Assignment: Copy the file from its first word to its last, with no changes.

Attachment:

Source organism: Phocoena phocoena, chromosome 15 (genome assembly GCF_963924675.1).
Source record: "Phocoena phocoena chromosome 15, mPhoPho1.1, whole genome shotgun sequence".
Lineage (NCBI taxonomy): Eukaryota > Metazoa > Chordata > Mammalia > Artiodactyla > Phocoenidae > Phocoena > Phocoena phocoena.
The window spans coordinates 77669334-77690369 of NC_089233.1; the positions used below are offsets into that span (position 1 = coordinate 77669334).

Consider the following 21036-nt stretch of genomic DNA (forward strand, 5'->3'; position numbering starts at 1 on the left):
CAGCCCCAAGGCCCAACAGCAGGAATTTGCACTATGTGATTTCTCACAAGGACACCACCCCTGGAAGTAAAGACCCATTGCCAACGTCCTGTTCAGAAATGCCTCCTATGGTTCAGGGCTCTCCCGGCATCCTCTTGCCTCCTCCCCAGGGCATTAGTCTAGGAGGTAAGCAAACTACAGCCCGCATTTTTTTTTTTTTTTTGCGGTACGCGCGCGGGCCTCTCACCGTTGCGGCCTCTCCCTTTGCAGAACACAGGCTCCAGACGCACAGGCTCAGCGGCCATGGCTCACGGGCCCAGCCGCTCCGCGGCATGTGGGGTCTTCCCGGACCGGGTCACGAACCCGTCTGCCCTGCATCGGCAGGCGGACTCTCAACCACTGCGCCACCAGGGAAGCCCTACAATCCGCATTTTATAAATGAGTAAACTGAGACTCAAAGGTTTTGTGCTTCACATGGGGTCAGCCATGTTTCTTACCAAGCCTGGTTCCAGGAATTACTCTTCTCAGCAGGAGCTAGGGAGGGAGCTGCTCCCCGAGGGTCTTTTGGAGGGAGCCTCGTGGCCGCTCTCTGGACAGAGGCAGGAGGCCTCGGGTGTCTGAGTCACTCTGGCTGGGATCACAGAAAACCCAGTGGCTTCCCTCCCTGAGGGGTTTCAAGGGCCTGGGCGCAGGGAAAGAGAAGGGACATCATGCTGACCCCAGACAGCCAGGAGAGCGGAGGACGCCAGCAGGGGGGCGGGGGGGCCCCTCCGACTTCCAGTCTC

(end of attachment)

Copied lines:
Source organism: Phocoena phocoena, chromosome 15 (genome assembly GCF_963924675.1).
Source record: "Phocoena phocoena chromosome 15, mPhoPho1.1, whole genome shotgun sequence".
Lineage (NCBI taxonomy): Eukaryota > Metazoa > Chordata > Mammalia > Artiodactyla > Phocoenidae > Phocoena > Phocoena phocoena.
The window spans coordinates 77669334-77690369 of NC_089233.1; the positions used below are offsets into that span (position 1 = coordinate 77669334).

Consider the following 21036-nt stretch of genomic DNA (forward strand, 5'->3'; position numbering starts at 1 on the left):
CAGCCCCAAGGCCCAACAGCAGGAATTTGCACTATGTGATTTCTCACAAGGACACCACCCCTGGAAGTAAAGACCCATTGCCAACGTCCTGTTCAGAAATGCCTCCTATGGTTCAGGGCTCTCCCGGCATCCTCTTGCCTCCTCCCCAGGGCATTAGTCTAGGAGGTAAGCAAACTACAGCCCGCATTTTTTTTTTTTTTTTGCGGTACGCGCGCGGGCCTCTCACCGTTGCGGCCTCTCCCTTTGCAGAACACAGGCTCCAGACGCACAGGCTCAGCGGCCATGGCTCACGGGCCCAGCCGCTCCGCGGCATGTGGGGTCTTCCCGGACCGGGTCACGAACCCGTCTGCCCTGCATCGGCAGGCGGACTCTCAACCACTGCGCCACCAGGGAAGCCCTACAATCCGCATTTTATAAATGAGTAAACTGAGACTCAAAGGTTTTGTGCTTCACATGGGGTCAGCCATGTTTCTTACCAAGCCTGGTTCCAGGAATTACTCTTCTCAGCAGGAGCTAGGGAGGGAGCTGCTCCCCGAGGGTCTTTTGGAGGGAGCCTCGTGGCCGCTCTCTGGACAGAGGCAGGAGGCCTCGGGTGTCTGAGTCACTCTGGCTGGGATCACAGAAAACCCAGTGGCTTCCCTCCCTGAGGGGTTTCAAGGGCCTGGGCGCAGGGAAAGAGAAGGGACATCATGCTGACCCCAGACAGCCAGGAGAGCGGAGGACGCCAGCAGGGGGGCGGGGGGGCCCCTCCGACTTCCAGTCTC